Wednesday, July 28, 2010

adolescent me

The thing is, I check your blogs every night. Some of them during the day. I'm waiting for pictures and for stories and I keep wondering why you're not posting more. And then I remember that I'm not posting more.

In the ongoing battle of EG v. the AC, I won last night, but I think that was more sheer exhaustion than anything else. I also suddenly feel justified in my struggle, as everyone else seems to be fighting the same battle. It's validating. Or something like that.

Yesterday I was so tired, I fell asleep at lunch. While reading Proust and eating a hot dog. I wish I were exaggerating. After work, I headed to the library to do some more reading, and fell asleep again. At least this time I wasn't risking a mustard stain. But I had class from 7:00 to 9:30, the prof lectures like he's running out of time from the word "Go," and I needed to take notes for a friend who wasn't there. Solution: Rockstar. Pounded. Class was this odd hallucination of Proust and memory and time and friends and this sensation that I should be falling asleep, but I wasn't. Luckily that feeling wore off around 1:00 a.m. and I was able to crash.

This is why I live alone.

I'm actually really loving my Proust class. The prof lectures like a mad man, but a mad man who has Very Interesting Things to Say. And the reading is a lot (like too much a lot, and that's saying a lot coming from me), but beautiful in places and ways that you don't expect. Most of the themes are things I'm interested in reading and writing about--art, time, memory. But I realized yesterday that what it's really about, at least the books we've read so far, is adolescence. That age of obsession and confusion and pages and pages of nothing much that will somehow inform our adulthood. What's interesting about this, is that adolescence wasn't really a solid concept when this was written. People went from child to young (wo)man, not from child to teen to young adult. (To single and alone in an apartment full of cats.)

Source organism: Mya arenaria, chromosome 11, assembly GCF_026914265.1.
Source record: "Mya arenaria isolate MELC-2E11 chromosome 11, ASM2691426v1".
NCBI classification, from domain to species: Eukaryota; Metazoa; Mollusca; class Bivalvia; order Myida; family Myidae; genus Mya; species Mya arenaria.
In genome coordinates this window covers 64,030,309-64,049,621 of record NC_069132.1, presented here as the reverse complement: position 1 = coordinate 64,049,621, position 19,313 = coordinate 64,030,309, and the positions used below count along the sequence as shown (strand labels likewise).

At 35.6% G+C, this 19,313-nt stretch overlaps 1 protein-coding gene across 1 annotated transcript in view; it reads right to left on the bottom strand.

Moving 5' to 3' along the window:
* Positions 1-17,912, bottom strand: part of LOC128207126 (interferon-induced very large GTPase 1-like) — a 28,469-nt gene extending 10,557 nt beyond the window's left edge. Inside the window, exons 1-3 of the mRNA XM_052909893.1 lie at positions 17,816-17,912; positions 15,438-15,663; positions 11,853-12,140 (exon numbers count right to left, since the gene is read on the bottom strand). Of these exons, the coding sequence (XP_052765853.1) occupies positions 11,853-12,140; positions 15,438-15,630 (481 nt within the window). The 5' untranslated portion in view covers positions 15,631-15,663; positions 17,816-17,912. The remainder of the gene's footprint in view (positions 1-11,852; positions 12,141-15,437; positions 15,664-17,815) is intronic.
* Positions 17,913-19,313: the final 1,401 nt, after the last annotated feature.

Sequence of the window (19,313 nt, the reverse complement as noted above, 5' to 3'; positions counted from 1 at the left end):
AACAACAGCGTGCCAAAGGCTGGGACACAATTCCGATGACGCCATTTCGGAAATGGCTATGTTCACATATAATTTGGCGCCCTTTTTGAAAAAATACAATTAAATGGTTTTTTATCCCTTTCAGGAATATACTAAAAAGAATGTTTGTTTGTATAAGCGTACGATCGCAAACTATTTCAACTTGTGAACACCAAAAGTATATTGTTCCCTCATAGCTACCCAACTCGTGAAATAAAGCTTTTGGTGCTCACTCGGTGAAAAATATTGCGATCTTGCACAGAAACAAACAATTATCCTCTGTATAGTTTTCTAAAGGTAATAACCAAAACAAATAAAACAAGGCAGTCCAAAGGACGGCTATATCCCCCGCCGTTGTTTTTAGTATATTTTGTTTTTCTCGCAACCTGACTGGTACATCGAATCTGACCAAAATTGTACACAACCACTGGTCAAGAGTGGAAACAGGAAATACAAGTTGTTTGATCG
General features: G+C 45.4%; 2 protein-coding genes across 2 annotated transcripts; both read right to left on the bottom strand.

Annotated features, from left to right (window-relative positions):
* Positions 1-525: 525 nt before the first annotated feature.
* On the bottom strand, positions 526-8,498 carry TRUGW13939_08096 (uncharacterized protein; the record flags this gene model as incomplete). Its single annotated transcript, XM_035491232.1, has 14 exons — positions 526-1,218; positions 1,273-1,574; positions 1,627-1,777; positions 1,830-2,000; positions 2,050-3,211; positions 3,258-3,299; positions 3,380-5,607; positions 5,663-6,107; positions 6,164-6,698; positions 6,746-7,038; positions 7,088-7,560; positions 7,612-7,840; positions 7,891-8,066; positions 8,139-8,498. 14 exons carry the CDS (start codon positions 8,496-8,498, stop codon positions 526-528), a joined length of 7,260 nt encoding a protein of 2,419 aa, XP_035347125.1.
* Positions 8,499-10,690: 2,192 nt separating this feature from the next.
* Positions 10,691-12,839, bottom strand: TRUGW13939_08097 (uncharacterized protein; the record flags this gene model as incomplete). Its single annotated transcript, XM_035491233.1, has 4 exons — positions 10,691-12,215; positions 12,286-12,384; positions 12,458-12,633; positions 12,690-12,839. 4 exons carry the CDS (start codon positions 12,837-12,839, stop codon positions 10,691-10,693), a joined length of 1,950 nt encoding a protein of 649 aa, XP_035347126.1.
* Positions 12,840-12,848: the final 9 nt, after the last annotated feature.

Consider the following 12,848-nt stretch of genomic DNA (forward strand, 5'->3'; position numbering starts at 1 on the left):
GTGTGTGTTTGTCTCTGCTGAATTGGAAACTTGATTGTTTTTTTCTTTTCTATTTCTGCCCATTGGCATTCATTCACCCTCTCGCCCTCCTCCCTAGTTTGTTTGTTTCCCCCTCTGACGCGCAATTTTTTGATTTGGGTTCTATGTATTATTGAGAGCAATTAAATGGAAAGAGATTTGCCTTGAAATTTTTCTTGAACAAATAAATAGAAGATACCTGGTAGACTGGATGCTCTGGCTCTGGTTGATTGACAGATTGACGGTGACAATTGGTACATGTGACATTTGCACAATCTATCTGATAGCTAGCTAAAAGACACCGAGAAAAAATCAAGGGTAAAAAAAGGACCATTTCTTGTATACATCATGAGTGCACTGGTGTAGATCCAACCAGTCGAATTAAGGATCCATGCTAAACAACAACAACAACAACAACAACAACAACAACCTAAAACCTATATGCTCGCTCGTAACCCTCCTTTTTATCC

Sitting in class, talking about how we remember things, how we perceive time, how we manipulate our memories, and how real "truth" comes in the unbidden, unmanipulated memory--well, it drags me back to adolescence. To high school, to the first time I realized I had friends in high school. To the boys I watched in high school. (Proust is also all about the relationships--or the wanting of relationships.) High school wasn't easy, but I think part of the point is that adolescence isn't easy. That this time of obsession with ourselves, with others, is necessary to reach some stage of stability in our lives.

Wow. That got kind of serious. I promise I won't do that again.

Also: I won a $20 gift card to Borders in the McC staff raffle today. I'm thinking I'll get something frivolous. Thoughts?


Aislin said...

You might be interested in "emerging adulthood." It's kind of a social phenomenon that is taking place in our generation. The transition from adolescence to adulthood is getting very put off, very prolonged, as parents support their children into their 30s, and college is becoming less of a proving ground and rite of adulthood and more of a playground for big kids driving daddy's car.
I'm interested in your thoughts, and eager to see what kind of writing comes of this class.

Lekili said...

I kinda like the profound, serious posts. So you can do it again. And you definitely deserve something frivolous from Borders.

publisher said...
This comment has been removed by the author.
Anna B said...

free borders card?? YESSS! hot chocolate should be one of the purchases. except that it probably isn't freezing in Chicago like it is over here.

you are very funny.

also, who knew that proust was about adolescence? you, my genius friend. what an interesting class. adolescence is totally the pits, yet also so exhiliarating--all of those extreme emotions. all of those moments of (what seem to be) life and death importance. sigh--sounds a little like life now. so much for maturing.


Template by Blogger Candy